18 July 2013


West Africa: The Rise and Rise of Piracy in the Gulf of Guinea

Photo: NATO
A group of Somali pirates are apprehended by several Portuguese marines.

West Africa's Gulf of Guinea has overtaken the Somali coast as Africa's main piracy hotspot, and this upward trend looks set to continue.

The Gulf of Guinea, which extends from Cape Lopez, Gabon, to Cape Palmas in Liberia, has become one of the pre-eminent piracy hotspots in the world. In 2012, the region accounted for the highest number of maritime attacks globally, surpassing East Africa's coastal waters, which were long regarded as the most dangerous for both private and commercial seafarers.

Initially confined to the waterways and estuaries of Nigeria's oil-rich Niger Delta region, which had been the focal point of a near decade-long insurgency against the Nigerian federal government, maritime attacks by Niger Delta-based pirates are now increasing in both frequency and scope across the Gulf of Guinea. Of particular concern is the way in which maritime crime has evolved from oil siphoning and bunkering to increasingly well-coordinated and often violent attacks targeting commercial shipping vessels and their crew.

Piracy and the conflict in the Niger Delta

Much of the piracy in the Gulf of Guinea can be explained in terms of the security situation within the restive Niger Delta region. Despite possessing lucrative oil reserves which generate over 80% of the federal government's revenue, the Niger Delta continues to be plagued by extreme levels of poverty, a high unemployment rate and bureaucratic corruption. Furthermore, the environmental damage caused by the oil industry has adversely affected the region's once lucrative fishing and agricultural industries, thus limiting legitimate options for local youths to enter the economy.

The aforementioned grievances, in addition to the federal government's alleged inaction in addressing these concerns, incited an armed revolt within the Niger Delta in the early 2000s. From 2003, armed groups in this region actively sought to control regional petroleum resources. Initial attempts to gain control involved a process known as bunkering, where an oil pipeline is tapped and the oil extracted onto a barge. However, as the Niger Delta insurgency peaked from 2006 to 2009, various criminal and militant groups emerged and regularly engaged in conflict for control of territory.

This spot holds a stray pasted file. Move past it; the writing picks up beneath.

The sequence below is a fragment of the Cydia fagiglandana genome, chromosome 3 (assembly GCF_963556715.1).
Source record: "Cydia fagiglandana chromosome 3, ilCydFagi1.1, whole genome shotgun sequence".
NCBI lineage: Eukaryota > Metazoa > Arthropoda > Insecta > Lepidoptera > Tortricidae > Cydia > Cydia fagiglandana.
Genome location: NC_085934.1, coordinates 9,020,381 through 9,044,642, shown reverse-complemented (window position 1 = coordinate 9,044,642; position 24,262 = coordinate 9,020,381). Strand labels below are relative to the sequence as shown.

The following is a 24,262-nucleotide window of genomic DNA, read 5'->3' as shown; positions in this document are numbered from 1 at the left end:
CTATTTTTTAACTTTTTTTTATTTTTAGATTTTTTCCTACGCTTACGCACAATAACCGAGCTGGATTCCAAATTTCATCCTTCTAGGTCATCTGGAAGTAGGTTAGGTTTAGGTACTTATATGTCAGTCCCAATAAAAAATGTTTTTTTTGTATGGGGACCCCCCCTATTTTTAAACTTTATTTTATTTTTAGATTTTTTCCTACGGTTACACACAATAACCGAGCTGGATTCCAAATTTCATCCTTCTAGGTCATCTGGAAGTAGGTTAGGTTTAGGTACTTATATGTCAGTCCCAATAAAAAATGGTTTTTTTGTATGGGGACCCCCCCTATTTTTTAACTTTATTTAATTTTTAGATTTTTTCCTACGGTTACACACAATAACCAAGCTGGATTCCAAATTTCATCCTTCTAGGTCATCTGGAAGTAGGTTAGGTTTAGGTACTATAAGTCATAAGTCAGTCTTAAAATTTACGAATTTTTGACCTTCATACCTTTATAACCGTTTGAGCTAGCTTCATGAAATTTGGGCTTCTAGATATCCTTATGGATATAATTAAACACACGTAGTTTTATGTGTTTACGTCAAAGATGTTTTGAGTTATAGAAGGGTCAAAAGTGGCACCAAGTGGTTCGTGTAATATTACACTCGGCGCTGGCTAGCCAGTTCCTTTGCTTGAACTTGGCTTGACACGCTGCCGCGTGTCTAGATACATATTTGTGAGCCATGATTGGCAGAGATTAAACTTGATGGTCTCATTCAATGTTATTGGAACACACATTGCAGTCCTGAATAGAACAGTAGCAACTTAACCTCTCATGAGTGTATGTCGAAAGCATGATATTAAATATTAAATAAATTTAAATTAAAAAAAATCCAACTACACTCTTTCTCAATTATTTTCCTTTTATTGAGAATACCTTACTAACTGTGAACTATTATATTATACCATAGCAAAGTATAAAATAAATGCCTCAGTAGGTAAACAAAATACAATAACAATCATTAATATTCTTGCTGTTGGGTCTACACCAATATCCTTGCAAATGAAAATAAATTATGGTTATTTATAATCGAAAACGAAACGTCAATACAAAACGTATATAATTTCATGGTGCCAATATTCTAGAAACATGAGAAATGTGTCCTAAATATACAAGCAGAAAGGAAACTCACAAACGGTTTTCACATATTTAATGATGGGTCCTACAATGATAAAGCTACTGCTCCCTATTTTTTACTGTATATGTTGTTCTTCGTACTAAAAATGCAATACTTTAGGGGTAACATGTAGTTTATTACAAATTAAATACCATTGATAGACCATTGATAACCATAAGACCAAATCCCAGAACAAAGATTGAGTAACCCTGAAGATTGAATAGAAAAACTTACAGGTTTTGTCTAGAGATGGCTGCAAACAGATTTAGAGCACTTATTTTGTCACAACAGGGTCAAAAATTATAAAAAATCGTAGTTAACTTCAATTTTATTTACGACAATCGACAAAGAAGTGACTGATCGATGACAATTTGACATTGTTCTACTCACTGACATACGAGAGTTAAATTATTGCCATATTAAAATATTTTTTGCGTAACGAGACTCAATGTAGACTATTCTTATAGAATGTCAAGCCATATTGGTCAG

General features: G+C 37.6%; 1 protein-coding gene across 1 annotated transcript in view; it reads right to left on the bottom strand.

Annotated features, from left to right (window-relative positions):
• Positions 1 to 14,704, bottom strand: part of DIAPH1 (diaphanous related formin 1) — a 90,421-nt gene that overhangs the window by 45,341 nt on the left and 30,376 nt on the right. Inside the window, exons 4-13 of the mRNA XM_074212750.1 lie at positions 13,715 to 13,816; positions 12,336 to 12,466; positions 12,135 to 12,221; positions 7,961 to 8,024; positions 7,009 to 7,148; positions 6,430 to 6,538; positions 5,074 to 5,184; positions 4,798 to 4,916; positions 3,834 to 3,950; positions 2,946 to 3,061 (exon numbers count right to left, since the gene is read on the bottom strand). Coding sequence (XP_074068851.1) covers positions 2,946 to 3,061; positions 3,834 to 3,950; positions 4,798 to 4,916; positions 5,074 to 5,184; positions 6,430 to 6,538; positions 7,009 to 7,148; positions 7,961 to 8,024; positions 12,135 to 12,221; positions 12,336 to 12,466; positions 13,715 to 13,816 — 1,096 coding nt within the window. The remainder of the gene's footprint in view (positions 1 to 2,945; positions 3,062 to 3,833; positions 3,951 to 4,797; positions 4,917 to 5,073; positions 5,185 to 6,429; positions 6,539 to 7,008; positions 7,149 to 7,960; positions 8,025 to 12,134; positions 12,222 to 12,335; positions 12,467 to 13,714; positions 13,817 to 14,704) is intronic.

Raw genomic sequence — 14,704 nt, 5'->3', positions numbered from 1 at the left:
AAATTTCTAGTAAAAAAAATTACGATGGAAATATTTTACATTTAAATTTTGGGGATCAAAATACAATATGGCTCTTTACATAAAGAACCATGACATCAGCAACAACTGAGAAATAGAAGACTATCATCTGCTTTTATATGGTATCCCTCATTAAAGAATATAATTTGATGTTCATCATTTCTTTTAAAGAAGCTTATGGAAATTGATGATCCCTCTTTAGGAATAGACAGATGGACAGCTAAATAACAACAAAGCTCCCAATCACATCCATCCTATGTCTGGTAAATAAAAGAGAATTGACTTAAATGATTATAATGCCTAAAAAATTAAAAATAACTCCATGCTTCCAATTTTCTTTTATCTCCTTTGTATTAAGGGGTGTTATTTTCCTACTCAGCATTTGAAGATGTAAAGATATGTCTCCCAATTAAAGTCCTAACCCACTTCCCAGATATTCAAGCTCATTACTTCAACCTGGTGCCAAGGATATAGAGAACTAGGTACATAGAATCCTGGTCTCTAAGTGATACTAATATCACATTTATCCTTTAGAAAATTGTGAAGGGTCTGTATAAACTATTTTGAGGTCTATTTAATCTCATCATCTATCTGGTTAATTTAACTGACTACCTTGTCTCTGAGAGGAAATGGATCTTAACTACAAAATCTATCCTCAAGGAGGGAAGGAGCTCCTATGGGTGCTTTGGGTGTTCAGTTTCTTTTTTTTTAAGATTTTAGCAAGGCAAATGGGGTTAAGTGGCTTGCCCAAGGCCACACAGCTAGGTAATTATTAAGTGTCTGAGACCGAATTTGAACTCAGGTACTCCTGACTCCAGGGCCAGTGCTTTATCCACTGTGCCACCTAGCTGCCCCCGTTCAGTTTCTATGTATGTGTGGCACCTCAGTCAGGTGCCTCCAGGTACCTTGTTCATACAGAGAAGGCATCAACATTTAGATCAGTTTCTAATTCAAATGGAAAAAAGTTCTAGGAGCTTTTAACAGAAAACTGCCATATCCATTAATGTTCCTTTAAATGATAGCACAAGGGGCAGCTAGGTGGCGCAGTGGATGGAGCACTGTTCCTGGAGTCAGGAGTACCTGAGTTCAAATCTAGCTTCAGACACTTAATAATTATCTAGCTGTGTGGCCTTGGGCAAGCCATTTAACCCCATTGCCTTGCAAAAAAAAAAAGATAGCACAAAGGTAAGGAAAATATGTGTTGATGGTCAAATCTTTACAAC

In the resultant scramble for financial resources, the region began to experience an increase in attacks on ships carrying oil and other cargo, attacks on fishing boats, and kidnappings. As kidnappings and acts of sabotage became more frequent, oil companies began to increase security at their onshore points of operation. Insurgents and criminals quickly adapted to these actions and increasingly extended their activities to offshore facilities including oil platforms, rigs and shipping vessels. Their ventures, particularly in the absence of an effective response from regional and/or international maritime authorities, have been relatively successful and piracy continues to proliferate in the Gulf of Guinea.

However, although previously carried out by organised militant groups - many of whom have since laid down their arms in exchange for amnesty from the government - most acts of piracy within the Gulf of Guinea are now perpetrated purely by criminal entities for financial purposes. The low risk but high yield nature of piracy operations within the region has provided armed gangs with further incentive to engage in maritime attacks.

Daily pirate attacks

It is difficult to assess the current rate of piracy within the Gulf of Guinea, particularly since a large percentage of incidents go unreported. Current statistics provided by the government suggest that at least 15 cases of piracy are reported in the Niger Delta alone on a monthly basis. The International Maritime Organization (IMO) meanwhile suggests that the frequency of pirate attacks in the Gulf of Guinea is around 50 per year, although the UN-sponsored agency concedes that its statistics most likely equate for only 50% of actual piracy attacks. Finally, independent maritime security agencies operating within the region currently estimate that at least one act of piracy is reported within the Gulf of Guinea on a daily basis, and that current incident trends indicate that the number could increase to two per day.